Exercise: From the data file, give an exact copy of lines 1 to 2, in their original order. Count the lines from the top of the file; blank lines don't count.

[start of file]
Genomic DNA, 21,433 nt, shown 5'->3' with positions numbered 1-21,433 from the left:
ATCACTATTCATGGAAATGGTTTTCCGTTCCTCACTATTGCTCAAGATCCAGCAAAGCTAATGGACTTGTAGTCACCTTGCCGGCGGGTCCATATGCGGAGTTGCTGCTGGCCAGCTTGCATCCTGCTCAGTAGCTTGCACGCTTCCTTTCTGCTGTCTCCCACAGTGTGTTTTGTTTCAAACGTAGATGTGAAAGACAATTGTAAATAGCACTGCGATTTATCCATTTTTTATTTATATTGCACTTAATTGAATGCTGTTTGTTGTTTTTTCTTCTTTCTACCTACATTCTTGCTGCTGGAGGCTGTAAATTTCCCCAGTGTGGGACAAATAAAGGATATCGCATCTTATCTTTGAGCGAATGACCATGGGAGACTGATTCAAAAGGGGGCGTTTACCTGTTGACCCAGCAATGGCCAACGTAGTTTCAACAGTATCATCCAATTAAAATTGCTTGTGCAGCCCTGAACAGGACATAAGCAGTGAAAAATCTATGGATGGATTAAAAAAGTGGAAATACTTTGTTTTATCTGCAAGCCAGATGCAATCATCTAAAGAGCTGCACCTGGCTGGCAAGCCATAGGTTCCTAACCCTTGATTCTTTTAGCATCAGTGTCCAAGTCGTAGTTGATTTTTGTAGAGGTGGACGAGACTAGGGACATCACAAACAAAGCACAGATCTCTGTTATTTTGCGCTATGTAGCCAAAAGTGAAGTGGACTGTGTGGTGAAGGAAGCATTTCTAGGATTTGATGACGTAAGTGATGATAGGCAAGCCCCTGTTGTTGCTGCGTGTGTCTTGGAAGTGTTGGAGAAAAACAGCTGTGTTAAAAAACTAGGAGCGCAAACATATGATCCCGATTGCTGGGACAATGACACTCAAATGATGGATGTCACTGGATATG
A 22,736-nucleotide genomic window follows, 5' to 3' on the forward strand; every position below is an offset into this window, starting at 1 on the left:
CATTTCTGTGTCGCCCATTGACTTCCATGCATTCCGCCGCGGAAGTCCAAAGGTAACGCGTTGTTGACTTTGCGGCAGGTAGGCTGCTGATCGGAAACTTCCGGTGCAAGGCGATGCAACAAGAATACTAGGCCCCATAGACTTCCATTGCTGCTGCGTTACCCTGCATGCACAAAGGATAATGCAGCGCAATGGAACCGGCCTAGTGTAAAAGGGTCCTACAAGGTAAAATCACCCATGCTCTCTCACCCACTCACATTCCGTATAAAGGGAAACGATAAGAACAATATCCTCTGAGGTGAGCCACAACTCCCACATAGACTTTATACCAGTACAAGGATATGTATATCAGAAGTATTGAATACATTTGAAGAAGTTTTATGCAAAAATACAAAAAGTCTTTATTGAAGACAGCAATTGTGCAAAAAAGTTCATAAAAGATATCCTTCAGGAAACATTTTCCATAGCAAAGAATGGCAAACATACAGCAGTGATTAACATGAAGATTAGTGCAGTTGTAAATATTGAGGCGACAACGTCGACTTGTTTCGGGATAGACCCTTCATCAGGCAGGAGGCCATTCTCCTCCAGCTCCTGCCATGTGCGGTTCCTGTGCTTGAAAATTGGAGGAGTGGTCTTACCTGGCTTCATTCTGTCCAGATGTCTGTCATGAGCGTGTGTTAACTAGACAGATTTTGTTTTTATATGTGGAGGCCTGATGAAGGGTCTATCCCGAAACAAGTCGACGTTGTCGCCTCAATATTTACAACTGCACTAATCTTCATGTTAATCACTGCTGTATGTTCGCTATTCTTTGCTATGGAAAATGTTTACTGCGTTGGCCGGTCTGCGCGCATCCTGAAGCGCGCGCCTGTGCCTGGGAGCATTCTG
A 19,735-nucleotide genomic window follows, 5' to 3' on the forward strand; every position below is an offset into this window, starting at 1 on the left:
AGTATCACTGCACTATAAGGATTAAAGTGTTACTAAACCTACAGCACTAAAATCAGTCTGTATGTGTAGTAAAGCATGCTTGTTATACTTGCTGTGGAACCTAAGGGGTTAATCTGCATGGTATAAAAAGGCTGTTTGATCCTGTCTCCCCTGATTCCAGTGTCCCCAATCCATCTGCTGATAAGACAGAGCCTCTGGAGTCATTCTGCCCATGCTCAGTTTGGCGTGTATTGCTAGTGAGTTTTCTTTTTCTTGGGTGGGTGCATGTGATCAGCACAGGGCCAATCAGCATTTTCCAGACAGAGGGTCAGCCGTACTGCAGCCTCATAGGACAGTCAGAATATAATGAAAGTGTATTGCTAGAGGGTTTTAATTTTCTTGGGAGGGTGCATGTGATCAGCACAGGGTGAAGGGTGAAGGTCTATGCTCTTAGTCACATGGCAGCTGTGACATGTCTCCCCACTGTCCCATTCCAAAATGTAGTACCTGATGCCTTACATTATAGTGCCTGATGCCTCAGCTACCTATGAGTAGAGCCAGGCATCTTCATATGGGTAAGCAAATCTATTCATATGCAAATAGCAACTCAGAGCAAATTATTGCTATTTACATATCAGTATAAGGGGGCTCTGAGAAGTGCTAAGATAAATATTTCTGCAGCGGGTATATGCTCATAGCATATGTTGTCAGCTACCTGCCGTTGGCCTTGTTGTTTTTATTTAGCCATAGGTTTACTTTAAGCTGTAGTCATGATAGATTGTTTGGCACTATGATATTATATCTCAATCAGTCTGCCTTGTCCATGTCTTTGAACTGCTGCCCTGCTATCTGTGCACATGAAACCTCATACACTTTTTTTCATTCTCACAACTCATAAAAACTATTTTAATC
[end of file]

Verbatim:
Genomic DNA, 21,433 nt, shown 5'->3' with positions numbered 1-21,433 from the left:
ATCACTATTCATGGAAATGGTTTTCCGTTCCTCACTATTGCTCAAGATCCAGCAAAGCTAATGGACTTGTAGTCACCTTGCCGGCGGGTCCATATGCGGAGTTGCTGCTGGCCAGCTTGCATCCTGCTCAGTAGCTTGCACGCTTCCTTTCTGCTGTCTCCCACAGTGTGTTTTGTTTCAAACGTAGATGTGAAAGACAATTGTAAATAGCACTGCGATTTATCCATTTTTTATTTATATTGCACTTAATTGAATGCTGTTTGTTGTTTTTTCTTCTTTCTACCTACATTCTTGCTGCTGGAGGCTGTAAATTTCCCCAGTGTGGGACAAATAAAGGATATCGCATCTTATCTTTGAGCGAATGACCATGGGAGACTGATTCAAAAGGGGGCGTTTACCTGTTGACCCAGCAATGGCCAACGTAGTTTCAACAGTATCATCCAATTAAAATTGCTTGTGCAGCCCTGAACAGGACATAAGCAGTGAAAAATCTATGGATGGATTAAAAAAGTGGAAATACTTTGTTTTATCTGCAAGCCAGATGCAATCATCTAAAGAGCTGCACCTGGCTGGCAAGCCATAGGTTCCTAACCCTTGATTCTTTTAGCATCAGTGTCCAAGTCGTAGTTGATTTTTGTAGAGGTGGACGAGACTAGGGACATCACAAACAAAGCACAGATCTCTGTTATTTTGCGCTATGTAGCCAAAAGTGAAGTGGACTGTGTGGTGAAGGAAGCATTTCTAGGATTTGATGACGTAAGTGATGATAGGCAAGCCCCTGTTGTTGCTGCGTGTGTCTTGGAAGTGTTGGAGAAAAACAGCTGTGTTAAAAAACTAGGAGCGCAAACATATGATCCCGATTGCTGGGACAATGACACTCAAATGATGGATGTCACTGGATATG